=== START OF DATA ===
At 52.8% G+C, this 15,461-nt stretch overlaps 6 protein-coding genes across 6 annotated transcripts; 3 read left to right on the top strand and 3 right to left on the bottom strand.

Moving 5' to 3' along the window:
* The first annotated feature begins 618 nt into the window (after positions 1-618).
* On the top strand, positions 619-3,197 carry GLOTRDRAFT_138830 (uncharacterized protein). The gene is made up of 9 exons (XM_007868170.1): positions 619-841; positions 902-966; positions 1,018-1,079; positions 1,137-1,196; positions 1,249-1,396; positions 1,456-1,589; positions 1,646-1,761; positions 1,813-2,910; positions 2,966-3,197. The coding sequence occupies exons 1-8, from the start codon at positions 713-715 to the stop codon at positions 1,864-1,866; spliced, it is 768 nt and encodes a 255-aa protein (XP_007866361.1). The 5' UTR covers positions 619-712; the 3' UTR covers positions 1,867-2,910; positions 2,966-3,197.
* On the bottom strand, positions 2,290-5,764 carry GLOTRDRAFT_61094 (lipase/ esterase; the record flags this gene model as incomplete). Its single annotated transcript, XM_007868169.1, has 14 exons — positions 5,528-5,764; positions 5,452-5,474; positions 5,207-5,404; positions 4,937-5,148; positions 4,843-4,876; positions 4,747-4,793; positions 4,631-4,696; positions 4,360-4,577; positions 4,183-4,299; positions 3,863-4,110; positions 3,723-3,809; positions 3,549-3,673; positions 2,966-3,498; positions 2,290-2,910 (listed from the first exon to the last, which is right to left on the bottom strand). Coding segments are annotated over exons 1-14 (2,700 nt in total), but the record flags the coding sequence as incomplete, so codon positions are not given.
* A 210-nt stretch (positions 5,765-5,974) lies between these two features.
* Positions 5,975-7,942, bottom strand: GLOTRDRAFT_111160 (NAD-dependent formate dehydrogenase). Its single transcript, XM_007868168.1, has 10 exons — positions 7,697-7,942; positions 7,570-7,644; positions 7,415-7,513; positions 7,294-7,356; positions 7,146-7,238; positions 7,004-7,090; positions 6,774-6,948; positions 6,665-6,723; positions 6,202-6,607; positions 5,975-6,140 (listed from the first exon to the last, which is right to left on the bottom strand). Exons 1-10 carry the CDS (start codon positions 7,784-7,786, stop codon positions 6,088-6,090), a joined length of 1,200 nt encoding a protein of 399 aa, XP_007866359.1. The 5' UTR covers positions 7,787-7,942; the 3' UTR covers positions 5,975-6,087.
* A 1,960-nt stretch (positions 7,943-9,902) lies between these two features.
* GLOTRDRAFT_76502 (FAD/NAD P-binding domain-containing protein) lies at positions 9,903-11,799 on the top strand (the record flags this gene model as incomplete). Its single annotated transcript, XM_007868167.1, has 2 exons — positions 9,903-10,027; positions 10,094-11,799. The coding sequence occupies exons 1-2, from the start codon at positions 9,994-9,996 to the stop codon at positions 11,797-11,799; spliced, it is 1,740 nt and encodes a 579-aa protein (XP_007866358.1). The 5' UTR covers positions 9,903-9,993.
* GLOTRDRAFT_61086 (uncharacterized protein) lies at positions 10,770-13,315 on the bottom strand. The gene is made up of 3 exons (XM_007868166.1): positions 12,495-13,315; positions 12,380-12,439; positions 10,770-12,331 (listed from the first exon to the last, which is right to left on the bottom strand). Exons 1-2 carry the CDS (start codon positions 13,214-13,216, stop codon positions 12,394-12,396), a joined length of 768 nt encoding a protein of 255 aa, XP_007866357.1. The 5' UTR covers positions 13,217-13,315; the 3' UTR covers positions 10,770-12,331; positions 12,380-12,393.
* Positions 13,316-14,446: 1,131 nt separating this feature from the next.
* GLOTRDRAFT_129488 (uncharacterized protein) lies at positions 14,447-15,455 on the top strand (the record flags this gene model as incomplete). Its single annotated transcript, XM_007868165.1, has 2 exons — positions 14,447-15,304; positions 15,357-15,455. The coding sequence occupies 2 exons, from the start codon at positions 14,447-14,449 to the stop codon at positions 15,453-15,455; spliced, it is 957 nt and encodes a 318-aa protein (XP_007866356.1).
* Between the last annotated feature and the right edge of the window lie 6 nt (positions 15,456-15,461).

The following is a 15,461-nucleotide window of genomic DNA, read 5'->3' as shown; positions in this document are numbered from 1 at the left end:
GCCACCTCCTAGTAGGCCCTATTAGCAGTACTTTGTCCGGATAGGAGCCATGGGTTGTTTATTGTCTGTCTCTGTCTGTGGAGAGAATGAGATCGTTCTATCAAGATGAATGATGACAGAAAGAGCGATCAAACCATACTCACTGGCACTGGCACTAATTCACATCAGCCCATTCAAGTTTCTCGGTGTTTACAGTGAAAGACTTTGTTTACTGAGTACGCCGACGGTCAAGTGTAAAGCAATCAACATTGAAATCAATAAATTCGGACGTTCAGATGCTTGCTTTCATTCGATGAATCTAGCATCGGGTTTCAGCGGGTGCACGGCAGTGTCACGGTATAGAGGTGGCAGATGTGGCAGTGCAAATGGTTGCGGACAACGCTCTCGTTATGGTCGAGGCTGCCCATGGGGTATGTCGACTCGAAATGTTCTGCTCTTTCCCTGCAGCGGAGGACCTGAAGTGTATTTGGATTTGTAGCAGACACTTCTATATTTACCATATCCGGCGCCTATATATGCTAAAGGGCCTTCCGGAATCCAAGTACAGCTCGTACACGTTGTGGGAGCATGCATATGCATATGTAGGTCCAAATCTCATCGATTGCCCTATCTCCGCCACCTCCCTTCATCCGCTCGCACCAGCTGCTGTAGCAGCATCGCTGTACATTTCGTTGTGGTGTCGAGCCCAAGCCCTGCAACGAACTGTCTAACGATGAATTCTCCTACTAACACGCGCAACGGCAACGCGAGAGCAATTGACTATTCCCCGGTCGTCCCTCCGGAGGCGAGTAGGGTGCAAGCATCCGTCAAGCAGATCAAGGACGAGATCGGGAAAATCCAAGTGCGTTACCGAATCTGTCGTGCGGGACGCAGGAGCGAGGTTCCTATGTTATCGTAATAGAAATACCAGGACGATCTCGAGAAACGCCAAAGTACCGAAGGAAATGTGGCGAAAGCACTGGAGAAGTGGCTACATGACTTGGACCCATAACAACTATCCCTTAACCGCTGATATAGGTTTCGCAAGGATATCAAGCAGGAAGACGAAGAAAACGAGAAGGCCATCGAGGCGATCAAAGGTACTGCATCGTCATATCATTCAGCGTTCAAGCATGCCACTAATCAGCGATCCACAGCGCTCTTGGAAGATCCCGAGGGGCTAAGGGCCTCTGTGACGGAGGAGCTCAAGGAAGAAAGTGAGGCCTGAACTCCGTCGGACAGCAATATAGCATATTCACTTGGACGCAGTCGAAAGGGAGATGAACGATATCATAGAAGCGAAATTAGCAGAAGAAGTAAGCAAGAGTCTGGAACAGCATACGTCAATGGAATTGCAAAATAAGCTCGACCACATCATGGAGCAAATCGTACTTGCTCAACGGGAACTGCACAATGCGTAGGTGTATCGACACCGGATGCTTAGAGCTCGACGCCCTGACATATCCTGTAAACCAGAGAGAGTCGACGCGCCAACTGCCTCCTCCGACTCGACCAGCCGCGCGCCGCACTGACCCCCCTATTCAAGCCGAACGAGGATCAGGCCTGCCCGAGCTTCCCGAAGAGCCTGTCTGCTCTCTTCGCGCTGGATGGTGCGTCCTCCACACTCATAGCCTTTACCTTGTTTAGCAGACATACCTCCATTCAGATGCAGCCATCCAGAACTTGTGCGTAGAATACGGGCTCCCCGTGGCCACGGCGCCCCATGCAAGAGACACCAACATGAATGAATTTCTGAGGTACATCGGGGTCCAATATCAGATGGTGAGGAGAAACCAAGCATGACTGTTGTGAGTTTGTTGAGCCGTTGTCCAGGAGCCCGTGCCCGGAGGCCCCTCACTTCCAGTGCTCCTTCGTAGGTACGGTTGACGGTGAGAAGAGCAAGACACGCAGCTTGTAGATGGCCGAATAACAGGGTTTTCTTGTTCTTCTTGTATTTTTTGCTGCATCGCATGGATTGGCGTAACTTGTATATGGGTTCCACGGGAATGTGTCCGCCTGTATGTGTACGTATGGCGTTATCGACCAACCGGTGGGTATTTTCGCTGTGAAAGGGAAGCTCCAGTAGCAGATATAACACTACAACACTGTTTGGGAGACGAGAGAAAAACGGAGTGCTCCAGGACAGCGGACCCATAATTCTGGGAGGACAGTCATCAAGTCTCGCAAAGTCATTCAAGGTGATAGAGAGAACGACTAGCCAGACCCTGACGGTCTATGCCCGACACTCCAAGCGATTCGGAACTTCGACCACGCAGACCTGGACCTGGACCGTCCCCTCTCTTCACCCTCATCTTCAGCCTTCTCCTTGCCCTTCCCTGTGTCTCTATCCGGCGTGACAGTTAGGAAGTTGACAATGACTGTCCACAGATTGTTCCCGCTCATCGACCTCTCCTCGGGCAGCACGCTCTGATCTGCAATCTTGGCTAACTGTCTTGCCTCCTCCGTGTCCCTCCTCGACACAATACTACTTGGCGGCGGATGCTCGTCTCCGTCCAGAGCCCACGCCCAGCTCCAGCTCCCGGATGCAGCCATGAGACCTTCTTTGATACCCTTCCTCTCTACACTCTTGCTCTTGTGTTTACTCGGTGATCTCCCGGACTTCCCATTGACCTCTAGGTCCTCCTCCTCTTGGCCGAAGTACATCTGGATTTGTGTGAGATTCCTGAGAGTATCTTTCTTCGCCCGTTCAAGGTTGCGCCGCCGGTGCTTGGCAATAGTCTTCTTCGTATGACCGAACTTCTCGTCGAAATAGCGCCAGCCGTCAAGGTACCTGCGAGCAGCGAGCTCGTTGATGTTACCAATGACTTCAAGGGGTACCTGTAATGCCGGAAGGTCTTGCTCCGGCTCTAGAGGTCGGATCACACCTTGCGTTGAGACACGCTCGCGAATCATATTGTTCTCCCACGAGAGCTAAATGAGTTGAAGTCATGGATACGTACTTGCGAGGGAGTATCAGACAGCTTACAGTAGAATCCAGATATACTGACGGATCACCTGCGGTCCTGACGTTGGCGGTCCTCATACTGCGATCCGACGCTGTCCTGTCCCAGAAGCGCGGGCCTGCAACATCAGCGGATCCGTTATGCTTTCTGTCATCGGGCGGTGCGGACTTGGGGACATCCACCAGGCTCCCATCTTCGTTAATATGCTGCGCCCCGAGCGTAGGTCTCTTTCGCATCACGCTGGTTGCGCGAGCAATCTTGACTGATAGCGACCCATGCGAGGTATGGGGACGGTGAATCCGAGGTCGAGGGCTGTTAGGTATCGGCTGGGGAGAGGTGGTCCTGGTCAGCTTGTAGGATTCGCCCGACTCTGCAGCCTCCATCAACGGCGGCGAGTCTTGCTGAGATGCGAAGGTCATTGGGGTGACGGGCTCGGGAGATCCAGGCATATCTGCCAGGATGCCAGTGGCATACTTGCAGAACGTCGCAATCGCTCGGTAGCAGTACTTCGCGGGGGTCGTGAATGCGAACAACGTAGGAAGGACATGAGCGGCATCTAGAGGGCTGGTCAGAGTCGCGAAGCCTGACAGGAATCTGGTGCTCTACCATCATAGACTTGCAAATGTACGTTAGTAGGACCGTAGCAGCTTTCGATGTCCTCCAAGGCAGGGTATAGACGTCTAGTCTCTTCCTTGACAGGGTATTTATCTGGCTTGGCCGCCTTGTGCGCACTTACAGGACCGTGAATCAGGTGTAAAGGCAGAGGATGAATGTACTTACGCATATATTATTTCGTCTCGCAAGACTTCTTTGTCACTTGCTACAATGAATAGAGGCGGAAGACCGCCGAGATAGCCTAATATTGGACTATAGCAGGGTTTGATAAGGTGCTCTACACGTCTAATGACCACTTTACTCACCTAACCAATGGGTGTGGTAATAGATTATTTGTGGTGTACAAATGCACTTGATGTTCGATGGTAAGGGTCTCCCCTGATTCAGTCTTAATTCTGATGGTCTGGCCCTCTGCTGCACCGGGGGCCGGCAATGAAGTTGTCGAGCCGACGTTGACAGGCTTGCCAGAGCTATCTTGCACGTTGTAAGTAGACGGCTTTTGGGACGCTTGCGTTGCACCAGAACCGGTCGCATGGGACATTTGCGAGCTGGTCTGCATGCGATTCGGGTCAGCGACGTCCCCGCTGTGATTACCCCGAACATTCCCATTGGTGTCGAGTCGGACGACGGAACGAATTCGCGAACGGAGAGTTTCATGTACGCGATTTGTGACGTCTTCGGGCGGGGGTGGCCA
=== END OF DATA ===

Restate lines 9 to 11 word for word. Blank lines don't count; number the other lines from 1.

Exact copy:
* GLOTRDRAFT_76502 (FAD/NAD P-binding domain-containing protein) lies at positions 9,903-11,799 on the top strand (the record flags this gene model as incomplete). Its single annotated transcript, XM_007868167.1, has 2 exons — positions 9,903-10,027; positions 10,094-11,799. The coding sequence occupies exons 1-2, from the start codon at positions 9,994-9,996 to the stop codon at positions 11,797-11,799; spliced, it is 1,740 nt and encodes a 579-aa protein (XP_007866358.1). The 5' UTR covers positions 9,903-9,993.
* GLOTRDRAFT_61086 (uncharacterized protein) lies at positions 10,770-13,315 on the bottom strand. The gene is made up of 3 exons (XM_007868166.1): positions 12,495-13,315; positions 12,380-12,439; positions 10,770-12,331 (listed from the first exon to the last, which is right to left on the bottom strand). Exons 1-2 carry the CDS (start codon positions 13,214-13,216, stop codon positions 12,394-12,396), a joined length of 768 nt encoding a protein of 255 aa, XP_007866357.1. The 5' UTR covers positions 13,217-13,315; the 3' UTR covers positions 10,770-12,331; positions 12,380-12,393.
* Positions 13,316-14,446: 1,131 nt separating this feature from the next.